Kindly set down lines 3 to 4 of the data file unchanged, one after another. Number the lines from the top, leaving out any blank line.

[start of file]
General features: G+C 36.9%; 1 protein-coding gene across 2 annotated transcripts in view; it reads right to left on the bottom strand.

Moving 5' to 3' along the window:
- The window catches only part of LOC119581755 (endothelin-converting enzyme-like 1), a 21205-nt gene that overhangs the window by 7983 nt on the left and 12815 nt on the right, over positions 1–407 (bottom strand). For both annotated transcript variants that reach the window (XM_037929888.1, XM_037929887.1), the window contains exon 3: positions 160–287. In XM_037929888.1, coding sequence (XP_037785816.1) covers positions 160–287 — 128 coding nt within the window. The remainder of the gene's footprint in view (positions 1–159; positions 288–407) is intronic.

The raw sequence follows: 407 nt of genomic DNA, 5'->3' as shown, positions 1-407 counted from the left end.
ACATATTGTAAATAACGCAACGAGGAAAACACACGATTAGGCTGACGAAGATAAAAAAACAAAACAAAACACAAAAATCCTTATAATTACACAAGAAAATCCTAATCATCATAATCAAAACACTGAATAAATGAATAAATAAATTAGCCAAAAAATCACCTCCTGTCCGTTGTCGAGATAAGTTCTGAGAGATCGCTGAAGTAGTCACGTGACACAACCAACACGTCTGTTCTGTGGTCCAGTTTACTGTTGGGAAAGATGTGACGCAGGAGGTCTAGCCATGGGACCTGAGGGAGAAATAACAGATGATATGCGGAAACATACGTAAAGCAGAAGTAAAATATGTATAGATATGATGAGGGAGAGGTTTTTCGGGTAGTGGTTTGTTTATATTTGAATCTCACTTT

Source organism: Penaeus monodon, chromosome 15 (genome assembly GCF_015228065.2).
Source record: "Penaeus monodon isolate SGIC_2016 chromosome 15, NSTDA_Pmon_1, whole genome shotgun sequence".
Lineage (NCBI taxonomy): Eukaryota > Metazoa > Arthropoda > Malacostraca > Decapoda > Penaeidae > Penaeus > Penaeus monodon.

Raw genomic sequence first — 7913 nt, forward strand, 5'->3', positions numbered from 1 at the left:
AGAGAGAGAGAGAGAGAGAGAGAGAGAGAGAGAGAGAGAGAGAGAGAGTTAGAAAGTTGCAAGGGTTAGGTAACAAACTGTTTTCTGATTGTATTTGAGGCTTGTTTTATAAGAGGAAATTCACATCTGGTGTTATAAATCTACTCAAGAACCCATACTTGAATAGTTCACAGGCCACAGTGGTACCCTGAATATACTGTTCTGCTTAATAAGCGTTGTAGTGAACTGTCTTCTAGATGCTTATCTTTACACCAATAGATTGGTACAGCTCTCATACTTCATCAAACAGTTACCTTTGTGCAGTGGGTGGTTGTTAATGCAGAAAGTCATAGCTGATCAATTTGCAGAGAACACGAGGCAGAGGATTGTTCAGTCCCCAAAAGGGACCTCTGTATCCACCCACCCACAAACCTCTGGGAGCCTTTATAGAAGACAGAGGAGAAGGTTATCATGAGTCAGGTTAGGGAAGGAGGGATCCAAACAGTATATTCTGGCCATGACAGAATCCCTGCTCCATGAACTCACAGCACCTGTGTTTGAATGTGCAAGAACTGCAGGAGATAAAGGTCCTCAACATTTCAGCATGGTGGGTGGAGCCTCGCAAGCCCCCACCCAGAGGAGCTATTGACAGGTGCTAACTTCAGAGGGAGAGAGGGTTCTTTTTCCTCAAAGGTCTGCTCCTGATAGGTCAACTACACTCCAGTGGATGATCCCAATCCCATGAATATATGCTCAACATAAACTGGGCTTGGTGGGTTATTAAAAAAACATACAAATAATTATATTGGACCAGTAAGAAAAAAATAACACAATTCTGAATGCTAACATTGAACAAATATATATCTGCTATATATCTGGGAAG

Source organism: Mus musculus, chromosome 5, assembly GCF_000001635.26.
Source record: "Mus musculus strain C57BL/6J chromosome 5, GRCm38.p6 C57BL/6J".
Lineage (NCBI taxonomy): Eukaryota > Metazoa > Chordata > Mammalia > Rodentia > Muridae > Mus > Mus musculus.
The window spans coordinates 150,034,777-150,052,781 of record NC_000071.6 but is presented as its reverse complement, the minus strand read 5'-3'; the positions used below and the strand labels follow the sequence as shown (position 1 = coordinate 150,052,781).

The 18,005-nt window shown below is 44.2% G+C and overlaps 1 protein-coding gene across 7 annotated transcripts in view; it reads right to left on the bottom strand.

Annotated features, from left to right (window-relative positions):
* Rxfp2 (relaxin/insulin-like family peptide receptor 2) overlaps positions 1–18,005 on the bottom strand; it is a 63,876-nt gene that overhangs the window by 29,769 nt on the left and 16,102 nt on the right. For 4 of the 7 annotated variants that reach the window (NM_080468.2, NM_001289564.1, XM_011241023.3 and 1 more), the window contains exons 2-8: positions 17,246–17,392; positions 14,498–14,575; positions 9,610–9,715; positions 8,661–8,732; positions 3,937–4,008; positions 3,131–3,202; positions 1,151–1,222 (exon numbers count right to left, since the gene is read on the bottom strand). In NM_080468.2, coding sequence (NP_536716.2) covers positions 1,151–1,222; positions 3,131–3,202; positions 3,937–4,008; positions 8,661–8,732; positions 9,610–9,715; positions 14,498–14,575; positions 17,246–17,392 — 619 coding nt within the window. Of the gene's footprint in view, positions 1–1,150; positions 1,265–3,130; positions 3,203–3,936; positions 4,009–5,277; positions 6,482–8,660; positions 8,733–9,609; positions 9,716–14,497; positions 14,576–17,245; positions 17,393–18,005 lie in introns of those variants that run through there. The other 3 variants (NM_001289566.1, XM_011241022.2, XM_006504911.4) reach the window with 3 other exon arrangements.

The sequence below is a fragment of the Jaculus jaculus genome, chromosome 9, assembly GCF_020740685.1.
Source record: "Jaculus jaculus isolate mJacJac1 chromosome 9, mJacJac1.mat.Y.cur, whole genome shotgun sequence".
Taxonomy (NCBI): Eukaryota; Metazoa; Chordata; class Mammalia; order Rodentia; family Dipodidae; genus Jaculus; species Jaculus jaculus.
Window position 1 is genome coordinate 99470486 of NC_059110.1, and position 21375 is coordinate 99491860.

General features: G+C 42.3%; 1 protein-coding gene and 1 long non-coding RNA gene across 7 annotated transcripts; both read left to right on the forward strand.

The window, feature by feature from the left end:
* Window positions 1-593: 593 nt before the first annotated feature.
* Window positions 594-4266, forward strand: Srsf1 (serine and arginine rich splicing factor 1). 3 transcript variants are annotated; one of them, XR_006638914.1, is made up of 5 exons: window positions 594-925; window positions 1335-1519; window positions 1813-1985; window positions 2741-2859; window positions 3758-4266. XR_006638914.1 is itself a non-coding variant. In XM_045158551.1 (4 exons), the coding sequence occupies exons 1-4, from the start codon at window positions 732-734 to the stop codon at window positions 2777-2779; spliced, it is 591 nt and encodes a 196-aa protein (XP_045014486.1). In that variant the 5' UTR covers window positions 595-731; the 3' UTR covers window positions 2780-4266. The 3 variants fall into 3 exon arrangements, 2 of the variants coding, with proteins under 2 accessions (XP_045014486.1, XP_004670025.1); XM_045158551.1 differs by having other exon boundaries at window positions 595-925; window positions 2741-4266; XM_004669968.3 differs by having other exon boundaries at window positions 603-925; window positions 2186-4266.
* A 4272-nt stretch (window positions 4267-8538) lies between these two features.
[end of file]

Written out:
- The window catches only part of LOC119581755 (endothelin-converting enzyme-like 1), a 21205-nt gene that overhangs the window by 7983 nt on the left and 12815 nt on the right, over positions 1–407 (bottom strand). For both annotated transcript variants that reach the window (XM_037929888.1, XM_037929887.1), the window contains exon 3: positions 160–287. In XM_037929888.1, coding sequence (XP_037785816.1) covers positions 160–287 — 128 coding nt within the window. The remainder of the gene's footprint in view (positions 1–159; positions 288–407) is intronic.

The raw sequence follows: 407 nt of genomic DNA, 5'->3' as shown, positions 1-407 counted from the left end.